Here is a great video that demonstrates what I am referring to.
I know I don’t have to explain to you the significance or the negative impacts that bullying can have on a child, so instead I will share with you some tips on how to tell if an autistic child is being bullied. .
I am purposely omitting the obvious warning signs such as unexplained bruises or cuts, unexplained missing personal items etc…and am simply focusing on signs specific to children on the spectrum.
Signs Of Bullying
- Blaming themselves for problems – Sometimes kids do this on their own and that’s understandable. If you find an autistic child doing this uncharacteristically when they don’t normally do so; if you see and increase in how often they are blaming themselves, or if you constantly see them blaming themselves for unrelated things that are clearly not their fault, this may be a sign of bullying.
- Unexplained meltdowns or increase in the number of meltdowns – Many kids on the spectrum have meltdowns. This is a typical part of autism. If you see an unexplained sudden increase in the number of meltdowns they have, or if you begin to see meltdowns for no discernible reason when in the past you’ve been able to figure out the root cause, you should start asking questions related to bullying.
Talks about new “friends” who you know have been trouble in the past – Whereas there is nothing wrong, and it is in fact encouraged, for our kids to make new friends, be wary if they are suddenly friends with people who have caused problems for them in the past.
Unexplained changes in routine – If there’s one thing we can be sure of with our kiddos, it’s that they HAVE to keep their routine. If you notice sudden changes in their routine, especially routines involving school, you should be asking questions.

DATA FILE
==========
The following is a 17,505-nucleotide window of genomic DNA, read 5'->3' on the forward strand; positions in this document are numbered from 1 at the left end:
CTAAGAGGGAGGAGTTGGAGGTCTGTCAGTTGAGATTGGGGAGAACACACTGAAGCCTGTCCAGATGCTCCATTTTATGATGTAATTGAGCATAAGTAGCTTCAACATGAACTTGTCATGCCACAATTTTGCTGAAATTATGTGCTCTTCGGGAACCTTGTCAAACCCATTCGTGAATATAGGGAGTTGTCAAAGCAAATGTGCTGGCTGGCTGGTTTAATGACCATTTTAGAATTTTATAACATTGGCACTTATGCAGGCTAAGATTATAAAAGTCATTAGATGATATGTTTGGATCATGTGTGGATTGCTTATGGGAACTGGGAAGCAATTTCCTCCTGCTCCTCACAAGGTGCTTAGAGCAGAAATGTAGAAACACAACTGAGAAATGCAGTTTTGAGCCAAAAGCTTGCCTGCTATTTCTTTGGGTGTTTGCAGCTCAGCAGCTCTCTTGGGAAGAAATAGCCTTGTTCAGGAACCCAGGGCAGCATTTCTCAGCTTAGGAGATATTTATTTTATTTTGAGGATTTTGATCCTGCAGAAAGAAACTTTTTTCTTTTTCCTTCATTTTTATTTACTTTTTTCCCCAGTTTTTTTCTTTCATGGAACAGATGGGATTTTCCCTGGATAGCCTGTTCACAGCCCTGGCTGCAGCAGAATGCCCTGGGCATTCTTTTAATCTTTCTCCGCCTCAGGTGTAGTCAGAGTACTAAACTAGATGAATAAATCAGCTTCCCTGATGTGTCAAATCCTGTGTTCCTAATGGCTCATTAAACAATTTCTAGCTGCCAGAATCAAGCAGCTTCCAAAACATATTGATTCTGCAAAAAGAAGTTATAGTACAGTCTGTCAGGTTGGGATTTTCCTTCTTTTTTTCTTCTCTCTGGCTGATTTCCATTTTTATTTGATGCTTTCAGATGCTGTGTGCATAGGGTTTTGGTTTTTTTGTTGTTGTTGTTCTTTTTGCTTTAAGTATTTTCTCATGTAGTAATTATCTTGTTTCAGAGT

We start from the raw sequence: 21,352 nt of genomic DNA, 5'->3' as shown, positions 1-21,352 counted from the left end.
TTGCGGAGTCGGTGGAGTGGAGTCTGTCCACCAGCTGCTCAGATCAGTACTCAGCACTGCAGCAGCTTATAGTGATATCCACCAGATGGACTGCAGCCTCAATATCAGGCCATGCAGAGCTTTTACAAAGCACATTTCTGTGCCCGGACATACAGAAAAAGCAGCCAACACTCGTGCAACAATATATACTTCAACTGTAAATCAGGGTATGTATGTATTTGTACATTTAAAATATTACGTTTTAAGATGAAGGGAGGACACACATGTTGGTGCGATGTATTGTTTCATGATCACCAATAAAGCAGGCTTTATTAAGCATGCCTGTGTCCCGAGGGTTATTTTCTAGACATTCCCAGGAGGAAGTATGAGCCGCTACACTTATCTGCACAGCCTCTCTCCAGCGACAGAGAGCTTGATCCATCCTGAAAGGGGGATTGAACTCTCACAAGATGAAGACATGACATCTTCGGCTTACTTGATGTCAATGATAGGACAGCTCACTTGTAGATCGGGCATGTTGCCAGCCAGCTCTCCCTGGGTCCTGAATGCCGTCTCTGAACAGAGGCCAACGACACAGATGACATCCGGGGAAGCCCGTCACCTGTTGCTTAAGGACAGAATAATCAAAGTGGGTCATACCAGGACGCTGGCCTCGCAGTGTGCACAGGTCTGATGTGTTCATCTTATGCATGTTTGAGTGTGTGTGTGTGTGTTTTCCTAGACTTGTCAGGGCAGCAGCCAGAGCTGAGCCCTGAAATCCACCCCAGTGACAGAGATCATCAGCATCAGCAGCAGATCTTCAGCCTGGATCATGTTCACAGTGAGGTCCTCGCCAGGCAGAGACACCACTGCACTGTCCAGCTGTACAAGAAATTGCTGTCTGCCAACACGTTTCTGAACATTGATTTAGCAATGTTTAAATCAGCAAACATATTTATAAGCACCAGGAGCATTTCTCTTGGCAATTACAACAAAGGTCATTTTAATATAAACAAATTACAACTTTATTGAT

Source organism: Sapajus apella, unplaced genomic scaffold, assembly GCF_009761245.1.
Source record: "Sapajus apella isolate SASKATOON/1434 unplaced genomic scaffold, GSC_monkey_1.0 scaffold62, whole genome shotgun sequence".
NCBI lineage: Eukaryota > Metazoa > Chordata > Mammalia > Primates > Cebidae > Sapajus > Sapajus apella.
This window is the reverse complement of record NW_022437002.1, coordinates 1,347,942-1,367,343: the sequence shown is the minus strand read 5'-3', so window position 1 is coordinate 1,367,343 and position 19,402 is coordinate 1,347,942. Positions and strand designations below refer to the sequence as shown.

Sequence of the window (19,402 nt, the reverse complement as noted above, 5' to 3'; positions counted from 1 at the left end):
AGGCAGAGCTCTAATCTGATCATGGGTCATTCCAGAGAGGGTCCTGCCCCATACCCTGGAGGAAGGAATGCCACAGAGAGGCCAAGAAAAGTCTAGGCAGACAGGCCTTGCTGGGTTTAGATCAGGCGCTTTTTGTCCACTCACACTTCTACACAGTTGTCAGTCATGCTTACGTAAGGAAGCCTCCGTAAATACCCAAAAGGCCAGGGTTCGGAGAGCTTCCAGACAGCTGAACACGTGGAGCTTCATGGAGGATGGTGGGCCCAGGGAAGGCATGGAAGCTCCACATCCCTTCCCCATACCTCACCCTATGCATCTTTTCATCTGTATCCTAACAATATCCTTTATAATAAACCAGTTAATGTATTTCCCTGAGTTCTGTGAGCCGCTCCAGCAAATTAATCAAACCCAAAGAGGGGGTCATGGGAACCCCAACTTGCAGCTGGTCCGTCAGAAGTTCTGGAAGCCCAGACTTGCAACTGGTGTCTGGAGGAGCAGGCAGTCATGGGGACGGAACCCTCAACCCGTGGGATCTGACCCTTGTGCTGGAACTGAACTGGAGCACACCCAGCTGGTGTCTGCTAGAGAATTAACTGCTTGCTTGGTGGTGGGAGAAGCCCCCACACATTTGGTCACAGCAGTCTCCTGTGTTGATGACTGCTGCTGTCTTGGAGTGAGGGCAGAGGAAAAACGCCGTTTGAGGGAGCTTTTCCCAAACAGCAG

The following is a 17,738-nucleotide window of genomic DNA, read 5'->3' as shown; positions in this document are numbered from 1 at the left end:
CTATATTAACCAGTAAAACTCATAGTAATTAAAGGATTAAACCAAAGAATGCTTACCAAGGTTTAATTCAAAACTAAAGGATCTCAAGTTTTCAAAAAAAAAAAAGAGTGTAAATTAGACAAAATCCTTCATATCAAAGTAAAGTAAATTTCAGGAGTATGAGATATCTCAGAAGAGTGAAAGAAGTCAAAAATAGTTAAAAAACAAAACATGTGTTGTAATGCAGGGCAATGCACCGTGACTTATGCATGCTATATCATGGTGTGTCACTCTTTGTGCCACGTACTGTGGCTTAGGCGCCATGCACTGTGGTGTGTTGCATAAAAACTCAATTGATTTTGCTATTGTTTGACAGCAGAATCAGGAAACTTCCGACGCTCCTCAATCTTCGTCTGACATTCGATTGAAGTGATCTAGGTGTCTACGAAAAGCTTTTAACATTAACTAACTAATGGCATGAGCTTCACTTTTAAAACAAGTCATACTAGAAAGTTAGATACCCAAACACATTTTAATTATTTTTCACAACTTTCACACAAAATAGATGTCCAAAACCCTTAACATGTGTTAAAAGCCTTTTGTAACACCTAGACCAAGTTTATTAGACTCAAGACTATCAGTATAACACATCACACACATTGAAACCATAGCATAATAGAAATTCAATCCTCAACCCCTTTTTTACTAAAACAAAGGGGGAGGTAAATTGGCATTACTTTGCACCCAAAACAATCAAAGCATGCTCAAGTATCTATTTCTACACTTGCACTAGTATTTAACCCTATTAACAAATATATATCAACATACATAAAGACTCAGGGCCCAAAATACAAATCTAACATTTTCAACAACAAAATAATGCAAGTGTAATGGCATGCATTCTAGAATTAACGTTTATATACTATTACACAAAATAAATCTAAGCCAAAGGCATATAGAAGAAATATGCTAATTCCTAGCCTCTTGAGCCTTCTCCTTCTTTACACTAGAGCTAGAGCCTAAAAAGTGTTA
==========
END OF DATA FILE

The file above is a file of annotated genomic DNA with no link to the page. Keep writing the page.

- An increase in sad meltdowns – Many people who are unfamiliar with autism may not realize this, but meltdowns aren’t always filled with anger. Sometimes a meltdown can be filled with sadness and tears. Watch out for an unexplained increase in these types of meltdowns as they may be a sign that an autistic child is suffering from being bullied.
There are SO many signs of bullying, I am sure this has just scratched the surface.
If you have more signs you wish to share, I urge you to leave a comment on the YouTube video from above. Share what you know, and help others!
Don’t Stop Believing In Them
This may sound simplistic.
You might be saying to yourself, “I would never give up on a child.” This isn’t something that happens overnight though. It isn’t a conscious decision you make, thinking to yourself “I think I’ll just give up on this kid.”
It’s a slow process where you begin accepting the kiddos limitations and stop striving daily for continuous improvement. A cycle where you’ve accepted things as they are.
Don’t get me wrong. It’s important to recognize that our children do have limitations. This is true for all people regardless of whether or not they have autism.
Accepting the limitations of a child with autism however, does not mean you shouldn’t continuously strive for improvement.
I think this happens because noticeable improvements often times takes so long. In some cases it can take years to see small improvements. And sometimes there are areas in our kids lives that may never improve.